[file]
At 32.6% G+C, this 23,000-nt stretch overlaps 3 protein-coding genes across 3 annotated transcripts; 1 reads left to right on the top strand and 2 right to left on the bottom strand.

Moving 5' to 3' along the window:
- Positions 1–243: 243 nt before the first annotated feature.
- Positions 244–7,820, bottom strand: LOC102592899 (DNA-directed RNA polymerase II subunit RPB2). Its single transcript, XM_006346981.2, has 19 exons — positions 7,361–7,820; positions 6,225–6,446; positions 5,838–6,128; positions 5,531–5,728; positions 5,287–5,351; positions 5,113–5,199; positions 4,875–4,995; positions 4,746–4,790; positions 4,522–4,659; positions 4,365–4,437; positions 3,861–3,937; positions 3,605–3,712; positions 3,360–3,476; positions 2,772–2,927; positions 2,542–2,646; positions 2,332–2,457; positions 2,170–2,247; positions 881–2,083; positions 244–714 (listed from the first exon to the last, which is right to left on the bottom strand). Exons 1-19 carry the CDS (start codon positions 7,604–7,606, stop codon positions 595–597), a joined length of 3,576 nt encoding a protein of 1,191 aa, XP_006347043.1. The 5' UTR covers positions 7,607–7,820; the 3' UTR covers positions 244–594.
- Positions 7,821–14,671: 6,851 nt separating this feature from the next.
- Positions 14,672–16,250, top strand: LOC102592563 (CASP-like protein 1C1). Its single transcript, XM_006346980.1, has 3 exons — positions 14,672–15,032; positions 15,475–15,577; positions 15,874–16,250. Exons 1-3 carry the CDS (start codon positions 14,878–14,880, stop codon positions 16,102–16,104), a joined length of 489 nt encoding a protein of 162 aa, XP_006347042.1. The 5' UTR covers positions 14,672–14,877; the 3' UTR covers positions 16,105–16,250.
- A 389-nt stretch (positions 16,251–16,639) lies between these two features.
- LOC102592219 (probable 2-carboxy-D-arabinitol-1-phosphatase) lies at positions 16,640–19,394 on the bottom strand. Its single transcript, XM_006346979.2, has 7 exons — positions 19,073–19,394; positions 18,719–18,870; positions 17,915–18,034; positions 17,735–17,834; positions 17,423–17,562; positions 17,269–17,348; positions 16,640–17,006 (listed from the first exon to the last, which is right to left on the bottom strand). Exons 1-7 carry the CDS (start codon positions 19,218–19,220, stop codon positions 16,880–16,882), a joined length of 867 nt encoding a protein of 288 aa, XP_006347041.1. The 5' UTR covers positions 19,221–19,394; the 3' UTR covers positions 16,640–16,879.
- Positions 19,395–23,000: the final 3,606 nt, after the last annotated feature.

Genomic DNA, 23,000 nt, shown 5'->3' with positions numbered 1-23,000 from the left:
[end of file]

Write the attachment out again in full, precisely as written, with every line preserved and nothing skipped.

At 32.6% G+C, this 23,000-nt stretch overlaps 3 protein-coding genes across 3 annotated transcripts; 1 reads left to right on the top strand and 2 right to left on the bottom strand.

Moving 5' to 3' along the window:
- Positions 1–243: 243 nt before the first annotated feature.
- Positions 244–7,820, bottom strand: LOC102592899 (DNA-directed RNA polymerase II subunit RPB2). Its single transcript, XM_006346981.2, has 19 exons — positions 7,361–7,820; positions 6,225–6,446; positions 5,838–6,128; positions 5,531–5,728; positions 5,287–5,351; positions 5,113–5,199; positions 4,875–4,995; positions 4,746–4,790; positions 4,522–4,659; positions 4,365–4,437; positions 3,861–3,937; positions 3,605–3,712; positions 3,360–3,476; positions 2,772–2,927; positions 2,542–2,646; positions 2,332–2,457; positions 2,170–2,247; positions 881–2,083; positions 244–714 (listed from the first exon to the last, which is right to left on the bottom strand). Exons 1-19 carry the CDS (start codon positions 7,604–7,606, stop codon positions 595–597), a joined length of 3,576 nt encoding a protein of 1,191 aa, XP_006347043.1. The 5' UTR covers positions 7,607–7,820; the 3' UTR covers positions 244–594.
- Positions 7,821–14,671: 6,851 nt separating this feature from the next.
- Positions 14,672–16,250, top strand: LOC102592563 (CASP-like protein 1C1). Its single transcript, XM_006346980.1, has 3 exons — positions 14,672–15,032; positions 15,475–15,577; positions 15,874–16,250. Exons 1-3 carry the CDS (start codon positions 14,878–14,880, stop codon positions 16,102–16,104), a joined length of 489 nt encoding a protein of 162 aa, XP_006347042.1. The 5' UTR covers positions 14,672–14,877; the 3' UTR covers positions 16,105–16,250.
- A 389-nt stretch (positions 16,251–16,639) lies between these two features.
- LOC102592219 (probable 2-carboxy-D-arabinitol-1-phosphatase) lies at positions 16,640–19,394 on the bottom strand. Its single transcript, XM_006346979.2, has 7 exons — positions 19,073–19,394; positions 18,719–18,870; positions 17,915–18,034; positions 17,735–17,834; positions 17,423–17,562; positions 17,269–17,348; positions 16,640–17,006 (listed from the first exon to the last, which is right to left on the bottom strand). Exons 1-7 carry the CDS (start codon positions 19,218–19,220, stop codon positions 16,880–16,882), a joined length of 867 nt encoding a protein of 288 aa, XP_006347041.1. The 5' UTR covers positions 19,221–19,394; the 3' UTR covers positions 16,640–16,879.
- Positions 19,395–23,000: the final 3,606 nt, after the last annotated feature.

Genomic DNA, 23,000 nt, shown 5'->3' with positions numbered 1-23,000 from the left: